In addition to serving as the first single from True Blue, this song was featured in the film At Close Range, starring Madonna’s then-husband, the wannabe gangster and future Milk man Sean Penn. Setting the moody tone for other movie ballads that she would go on to do — including 1992’s This Used To Be My Playground and 1994’s I’ll Remember — this aching confession found her displaying greater depth and maturity than ever before.

21. Sorry (2006)

As I mentioned earlier, arch Pet Shop Boys aficionado Stuart Price wasted no time in interpolating his love for the seminal synth duo on Confessions on a Dance Floor, which was largely recorded in his West Kilburn flat about five blocks from mine at the time. And Neil Tennant was quick to capitalise. With its percolating air-lifting groove, “Jump sounds like it’s got a bit of West End Girls in it to me,” the PSB frontman told this author at the time.

“But the song we thought sounded most like us was Sorry (1987’s Catholic-castigating It’s a Sin to be precise, which M’s Who’s That Girl dethroned from pole position), so we asked to remix it and within 12 hours we were doing it,” prompting Neil to “add a load of vocals,” with him playing the “pathetic guy” in the lyrics, because “I’ve always wanted to sing a duet with Madonna.” Madge told him, ‘That was really cheeky of you but it worked,’ and went on record as preferring it to the original disco ditty (she later disowned the song as “retarded.”), even sampling his dulcet tones on the Confessions shows and subsequent live album. “I felt quite proud that I was in her show,” he beamed. “She called it a ‘killer remix’.”

20. Take A Bow (1994)

After the salaciousness of the whole Sex book and Erotica era, Madonna classed up her act in a big way with a beautiful Babyface-produced ballad. She even works a bit of Shakespeare into this contemplative and downbeat soother from the under-appreciated Bedtime Stories album. It worked. Take A Bow spent seven weeks at the top of the Billboard Hot 100, making it her longest-running No. 1 single ever. At first it sounds like a comparison between a broken relationship and a curtain call, but the sumptuous video pivots the story to paint the bad guy as a deadly matador. It’s maybe the most elegant thing Madge has ever done.

19. La Isla Bonita (1987)

Bonita is Spanish for pretty, and this island-breezy ditty is certainly one of the loveliest tunes that Madonna’s ever done. Exploring Latin pop long before it became trendy, the song — an indelible fixture on her tours — inspired everything from her own Who’s That Girl to Lady Gaga’s Alejandro. Si, Señorita.

18. Borderline (1984)

This is one of six tracks on 1983’s Madonna debut that were produced by Reggie Lucas, who had previously worked with R&B artists like Stephanie Mills and Phyllis Hyman, and was remixed by Madge’s then-boyfriend John “Jellybean” Benitez. Madonna — whose early cleverly anonymous-sleeved singles were getting played on black radio back then — has never sounded more genuinely impassioned than on the divine Borderline.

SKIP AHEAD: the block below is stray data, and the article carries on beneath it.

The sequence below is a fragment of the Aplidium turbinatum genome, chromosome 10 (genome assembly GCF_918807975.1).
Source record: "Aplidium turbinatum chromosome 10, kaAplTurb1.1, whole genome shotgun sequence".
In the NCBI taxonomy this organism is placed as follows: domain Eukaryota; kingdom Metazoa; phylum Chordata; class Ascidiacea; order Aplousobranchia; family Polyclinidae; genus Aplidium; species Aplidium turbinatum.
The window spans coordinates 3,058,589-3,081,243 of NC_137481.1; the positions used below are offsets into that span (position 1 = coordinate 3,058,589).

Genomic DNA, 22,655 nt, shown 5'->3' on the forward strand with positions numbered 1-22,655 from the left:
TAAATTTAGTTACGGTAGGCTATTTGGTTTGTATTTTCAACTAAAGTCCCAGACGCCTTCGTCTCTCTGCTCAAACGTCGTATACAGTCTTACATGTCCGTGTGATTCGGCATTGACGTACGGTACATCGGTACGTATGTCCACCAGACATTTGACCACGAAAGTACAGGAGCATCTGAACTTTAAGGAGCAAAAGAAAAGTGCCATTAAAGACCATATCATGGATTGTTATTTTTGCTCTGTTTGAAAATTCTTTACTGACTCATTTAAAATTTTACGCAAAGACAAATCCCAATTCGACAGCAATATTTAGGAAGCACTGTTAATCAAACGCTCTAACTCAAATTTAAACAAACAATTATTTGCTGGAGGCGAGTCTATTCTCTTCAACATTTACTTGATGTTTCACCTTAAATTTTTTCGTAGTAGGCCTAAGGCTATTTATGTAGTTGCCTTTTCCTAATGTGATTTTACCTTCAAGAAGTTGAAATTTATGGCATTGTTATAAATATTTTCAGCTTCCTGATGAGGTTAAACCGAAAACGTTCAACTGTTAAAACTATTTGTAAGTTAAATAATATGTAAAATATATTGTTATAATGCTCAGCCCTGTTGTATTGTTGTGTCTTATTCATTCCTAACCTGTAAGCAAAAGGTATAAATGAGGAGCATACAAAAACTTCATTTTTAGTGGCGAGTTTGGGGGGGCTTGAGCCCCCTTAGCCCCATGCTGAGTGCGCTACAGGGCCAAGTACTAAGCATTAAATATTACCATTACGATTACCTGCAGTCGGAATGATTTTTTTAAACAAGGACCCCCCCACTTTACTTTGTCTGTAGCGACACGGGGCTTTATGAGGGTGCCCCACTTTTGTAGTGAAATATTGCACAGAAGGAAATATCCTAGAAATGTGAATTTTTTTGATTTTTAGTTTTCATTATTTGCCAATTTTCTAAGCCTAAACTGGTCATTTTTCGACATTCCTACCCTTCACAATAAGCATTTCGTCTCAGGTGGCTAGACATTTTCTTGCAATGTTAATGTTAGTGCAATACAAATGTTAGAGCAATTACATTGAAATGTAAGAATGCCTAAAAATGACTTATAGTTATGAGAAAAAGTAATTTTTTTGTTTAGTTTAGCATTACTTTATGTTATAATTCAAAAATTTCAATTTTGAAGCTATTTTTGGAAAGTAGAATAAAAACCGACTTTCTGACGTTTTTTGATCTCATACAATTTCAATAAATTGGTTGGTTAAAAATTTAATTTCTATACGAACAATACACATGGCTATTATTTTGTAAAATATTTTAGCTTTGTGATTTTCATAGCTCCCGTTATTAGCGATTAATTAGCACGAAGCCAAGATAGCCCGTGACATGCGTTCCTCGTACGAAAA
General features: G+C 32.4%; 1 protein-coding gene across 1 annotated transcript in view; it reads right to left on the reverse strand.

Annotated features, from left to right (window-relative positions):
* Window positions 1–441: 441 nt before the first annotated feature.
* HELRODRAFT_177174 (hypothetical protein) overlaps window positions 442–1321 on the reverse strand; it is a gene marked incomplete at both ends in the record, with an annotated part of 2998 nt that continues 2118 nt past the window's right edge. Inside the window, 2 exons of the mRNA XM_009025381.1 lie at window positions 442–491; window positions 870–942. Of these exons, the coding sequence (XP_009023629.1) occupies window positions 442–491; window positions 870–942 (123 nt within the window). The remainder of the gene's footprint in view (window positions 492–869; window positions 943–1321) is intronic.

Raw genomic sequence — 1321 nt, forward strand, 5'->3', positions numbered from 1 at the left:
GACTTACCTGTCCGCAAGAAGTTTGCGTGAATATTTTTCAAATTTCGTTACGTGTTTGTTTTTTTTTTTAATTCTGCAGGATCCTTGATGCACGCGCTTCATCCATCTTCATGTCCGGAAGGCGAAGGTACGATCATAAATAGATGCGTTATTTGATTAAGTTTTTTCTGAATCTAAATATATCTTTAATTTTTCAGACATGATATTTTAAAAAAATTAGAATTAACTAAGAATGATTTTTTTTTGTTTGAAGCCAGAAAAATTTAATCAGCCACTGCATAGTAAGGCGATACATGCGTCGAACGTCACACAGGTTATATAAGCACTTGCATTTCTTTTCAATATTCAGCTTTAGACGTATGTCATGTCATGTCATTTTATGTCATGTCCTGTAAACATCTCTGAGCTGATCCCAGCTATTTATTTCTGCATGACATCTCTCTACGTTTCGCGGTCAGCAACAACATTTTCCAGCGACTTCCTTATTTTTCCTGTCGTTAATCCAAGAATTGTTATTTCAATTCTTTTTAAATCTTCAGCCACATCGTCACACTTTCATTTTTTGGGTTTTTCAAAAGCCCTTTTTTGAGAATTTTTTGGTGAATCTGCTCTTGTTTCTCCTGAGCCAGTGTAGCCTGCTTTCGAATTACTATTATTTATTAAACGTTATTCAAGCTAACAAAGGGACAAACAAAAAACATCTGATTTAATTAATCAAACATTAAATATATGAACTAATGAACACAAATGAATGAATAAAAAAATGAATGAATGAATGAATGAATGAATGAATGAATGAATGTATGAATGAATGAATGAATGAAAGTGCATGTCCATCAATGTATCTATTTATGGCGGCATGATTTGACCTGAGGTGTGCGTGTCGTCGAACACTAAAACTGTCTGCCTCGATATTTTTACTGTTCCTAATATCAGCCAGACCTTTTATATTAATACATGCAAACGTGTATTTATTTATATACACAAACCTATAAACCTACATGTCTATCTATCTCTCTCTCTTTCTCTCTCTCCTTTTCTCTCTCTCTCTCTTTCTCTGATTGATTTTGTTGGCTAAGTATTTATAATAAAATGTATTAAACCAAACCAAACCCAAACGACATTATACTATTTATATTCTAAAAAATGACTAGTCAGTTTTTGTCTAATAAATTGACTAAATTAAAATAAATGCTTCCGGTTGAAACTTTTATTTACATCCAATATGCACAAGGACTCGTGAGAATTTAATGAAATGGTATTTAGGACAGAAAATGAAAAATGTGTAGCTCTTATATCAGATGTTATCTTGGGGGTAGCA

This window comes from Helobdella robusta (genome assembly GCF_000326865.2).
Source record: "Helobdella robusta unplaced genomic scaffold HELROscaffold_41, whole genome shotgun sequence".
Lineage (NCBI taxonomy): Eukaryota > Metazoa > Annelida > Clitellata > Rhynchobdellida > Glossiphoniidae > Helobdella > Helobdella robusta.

17. Drowned World/Substitute For Love (1998)

Between 1994’s Bedtime Stories and 1998’s Ray of Light, Madonna became a mother for the first time, giving birth to her daughter Lourdes. Marking the moment Material Girl evolved into the Maternal Girl, she addressed that life-changing experience on Ray of Light‘s opening track and third single, a moody ballad exploring epiphanies about fame and family. “I got pregnant, and the whole idea of giving birth and being responsible for another life put me in a different place,” she said that year. “People have been obsessed with the idea that I am always reinventing myself, [but] I’d rather think that I’m slowly revealing myself. The song updated ’80s Madonna with an ambient soundscape by maverick maestro William Orbit.

16. Crazy For You (1985)

“Ah, it sings!” ran the review in Smash Hits magazine. Indeed, Madonna had yet to prove that she could sing you a love song until Crazy for You. The only slush puppy she’d even attempted was a cover of Rose Royce’s Love Don’t Live Here Anymore on 1984’s Like a Virgin, but that wasn’t a single until over a decade after the event. But this huge hit from the soundtrack to the frankly dodgy Vision Quest movie was a career highlight. Although she would become a more accomplished singer on future ballads, none of them were as commercially successful as this, and that raw, soulful yearning is something that they certainly can’t teach you in voice class. Crazy For You never actually appeared on any of her studio albums either.

15. Express Yourself (1989)

“Come on girls, do you believe in love?” Well, in ‘89 Madonna had something to say about it, when Express Yourself was released as the second single from the Like a Prayer album. “Don’t go for second best baby, put your love to the test,” she preaches, making her definitive feminist statement.